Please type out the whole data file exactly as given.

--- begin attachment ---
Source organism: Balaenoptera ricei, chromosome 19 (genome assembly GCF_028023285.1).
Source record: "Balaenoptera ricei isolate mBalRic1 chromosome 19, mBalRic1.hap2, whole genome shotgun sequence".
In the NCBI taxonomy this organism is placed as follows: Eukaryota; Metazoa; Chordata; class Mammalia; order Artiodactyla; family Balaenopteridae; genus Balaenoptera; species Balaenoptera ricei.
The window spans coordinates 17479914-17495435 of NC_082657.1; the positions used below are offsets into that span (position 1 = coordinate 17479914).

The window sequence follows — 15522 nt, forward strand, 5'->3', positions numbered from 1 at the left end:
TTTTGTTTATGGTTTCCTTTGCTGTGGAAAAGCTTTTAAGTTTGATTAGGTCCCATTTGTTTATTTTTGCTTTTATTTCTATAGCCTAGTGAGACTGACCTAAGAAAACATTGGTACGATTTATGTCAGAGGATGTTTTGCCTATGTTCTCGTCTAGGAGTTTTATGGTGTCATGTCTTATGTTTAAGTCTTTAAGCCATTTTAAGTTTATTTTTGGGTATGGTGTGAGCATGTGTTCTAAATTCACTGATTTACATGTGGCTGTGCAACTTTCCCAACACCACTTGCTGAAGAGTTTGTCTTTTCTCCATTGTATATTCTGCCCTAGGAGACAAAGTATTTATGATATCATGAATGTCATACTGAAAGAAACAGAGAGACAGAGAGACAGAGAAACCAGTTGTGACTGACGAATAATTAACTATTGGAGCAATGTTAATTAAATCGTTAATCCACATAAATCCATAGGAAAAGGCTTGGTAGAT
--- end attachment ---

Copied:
Source organism: Balaenoptera ricei, chromosome 19 (genome assembly GCF_028023285.1).
Source record: "Balaenoptera ricei isolate mBalRic1 chromosome 19, mBalRic1.hap2, whole genome shotgun sequence".
In the NCBI taxonomy this organism is placed as follows: Eukaryota; Metazoa; Chordata; class Mammalia; order Artiodactyla; family Balaenopteridae; genus Balaenoptera; species Balaenoptera ricei.
The window spans coordinates 17479914-17495435 of NC_082657.1; the positions used below are offsets into that span (position 1 = coordinate 17479914).

The window sequence follows — 15522 nt, forward strand, 5'->3', positions numbered from 1 at the left end:
TTTTGTTTATGGTTTCCTTTGCTGTGGAAAAGCTTTTAAGTTTGATTAGGTCCCATTTGTTTATTTTTGCTTTTATTTCTATAGCCTAGTGAGACTGACCTAAGAAAACATTGGTACGATTTATGTCAGAGGATGTTTTGCCTATGTTCTCGTCTAGGAGTTTTATGGTGTCATGTCTTATGTTTAAGTCTTTAAGCCATTTTAAGTTTATTTTTGGGTATGGTGTGAGCATGTGTTCTAAATTCACTGATTTACATGTGGCTGTGCAACTTTCCCAACACCACTTGCTGAAGAGTTTGTCTTTTCTCCATTGTATATTCTGCCCTAGGAGACAAAGTATTTATGATATCATGAATGTCATACTGAAAGAAACAGAGAGACAGAGAGACAGAGAAACCAGTTGTGACTGACGAATAATTAACTATTGGAGCAATGTTAATTAAATCGTTAATCCACATAAATCCATAGGAAAAGGCTTGGTAGAT